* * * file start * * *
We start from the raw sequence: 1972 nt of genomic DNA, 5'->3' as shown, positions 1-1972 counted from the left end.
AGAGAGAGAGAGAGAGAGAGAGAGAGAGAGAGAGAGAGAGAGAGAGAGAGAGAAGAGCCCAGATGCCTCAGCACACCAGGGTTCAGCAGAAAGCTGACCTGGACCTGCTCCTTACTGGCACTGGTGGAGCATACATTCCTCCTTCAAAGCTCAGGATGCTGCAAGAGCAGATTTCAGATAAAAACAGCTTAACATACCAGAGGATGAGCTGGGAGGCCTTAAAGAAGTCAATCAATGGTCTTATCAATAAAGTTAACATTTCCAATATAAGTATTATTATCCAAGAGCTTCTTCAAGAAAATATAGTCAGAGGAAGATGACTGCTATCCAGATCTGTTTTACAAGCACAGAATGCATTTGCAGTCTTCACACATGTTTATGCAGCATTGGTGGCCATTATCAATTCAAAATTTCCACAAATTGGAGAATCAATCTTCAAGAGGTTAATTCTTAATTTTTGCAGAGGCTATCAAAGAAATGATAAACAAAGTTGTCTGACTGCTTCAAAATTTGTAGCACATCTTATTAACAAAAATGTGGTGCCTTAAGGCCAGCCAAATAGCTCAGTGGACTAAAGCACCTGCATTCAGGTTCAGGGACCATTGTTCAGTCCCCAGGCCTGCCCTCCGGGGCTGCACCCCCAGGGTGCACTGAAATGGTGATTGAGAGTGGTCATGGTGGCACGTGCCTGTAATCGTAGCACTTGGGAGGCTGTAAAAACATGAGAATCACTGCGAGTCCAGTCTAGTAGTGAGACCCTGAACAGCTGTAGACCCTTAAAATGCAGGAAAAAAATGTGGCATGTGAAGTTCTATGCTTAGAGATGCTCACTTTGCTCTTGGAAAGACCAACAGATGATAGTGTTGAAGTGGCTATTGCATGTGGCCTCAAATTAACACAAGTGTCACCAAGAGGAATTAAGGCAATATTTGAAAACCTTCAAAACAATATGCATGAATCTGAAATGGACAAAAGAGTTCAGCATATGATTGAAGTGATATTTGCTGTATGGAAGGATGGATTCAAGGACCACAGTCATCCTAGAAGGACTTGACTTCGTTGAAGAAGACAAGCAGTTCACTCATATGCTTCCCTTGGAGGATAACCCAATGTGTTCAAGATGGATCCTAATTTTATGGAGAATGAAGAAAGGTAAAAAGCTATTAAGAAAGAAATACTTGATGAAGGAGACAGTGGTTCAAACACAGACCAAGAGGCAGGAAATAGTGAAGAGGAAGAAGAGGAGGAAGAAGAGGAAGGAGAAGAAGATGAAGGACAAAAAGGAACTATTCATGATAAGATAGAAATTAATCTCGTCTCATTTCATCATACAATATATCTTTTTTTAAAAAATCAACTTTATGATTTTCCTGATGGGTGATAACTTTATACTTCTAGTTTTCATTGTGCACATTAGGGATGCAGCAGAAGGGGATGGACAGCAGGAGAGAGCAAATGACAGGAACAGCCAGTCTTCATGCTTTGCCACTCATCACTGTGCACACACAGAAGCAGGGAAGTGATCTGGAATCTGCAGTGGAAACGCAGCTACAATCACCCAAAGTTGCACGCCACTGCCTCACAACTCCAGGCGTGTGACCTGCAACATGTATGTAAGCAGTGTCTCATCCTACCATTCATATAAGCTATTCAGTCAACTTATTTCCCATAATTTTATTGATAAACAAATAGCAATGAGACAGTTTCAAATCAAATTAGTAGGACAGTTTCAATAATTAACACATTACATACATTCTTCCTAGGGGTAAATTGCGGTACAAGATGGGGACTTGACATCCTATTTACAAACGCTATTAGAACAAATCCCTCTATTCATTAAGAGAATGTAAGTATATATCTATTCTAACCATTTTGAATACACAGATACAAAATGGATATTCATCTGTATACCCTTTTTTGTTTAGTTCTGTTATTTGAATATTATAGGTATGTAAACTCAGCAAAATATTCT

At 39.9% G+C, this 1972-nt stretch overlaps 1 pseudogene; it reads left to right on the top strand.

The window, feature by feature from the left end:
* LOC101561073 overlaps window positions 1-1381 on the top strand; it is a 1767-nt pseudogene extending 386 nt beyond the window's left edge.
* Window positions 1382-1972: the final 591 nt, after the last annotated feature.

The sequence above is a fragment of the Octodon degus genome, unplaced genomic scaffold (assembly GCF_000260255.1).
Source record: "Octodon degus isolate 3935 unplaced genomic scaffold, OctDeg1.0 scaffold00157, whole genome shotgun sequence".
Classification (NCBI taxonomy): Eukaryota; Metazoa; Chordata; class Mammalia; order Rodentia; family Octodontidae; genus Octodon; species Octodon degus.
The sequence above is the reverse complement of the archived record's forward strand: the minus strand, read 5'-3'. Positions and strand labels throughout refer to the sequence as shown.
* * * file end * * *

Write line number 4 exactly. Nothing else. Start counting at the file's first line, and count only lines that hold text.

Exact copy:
The window, feature by feature from the left end: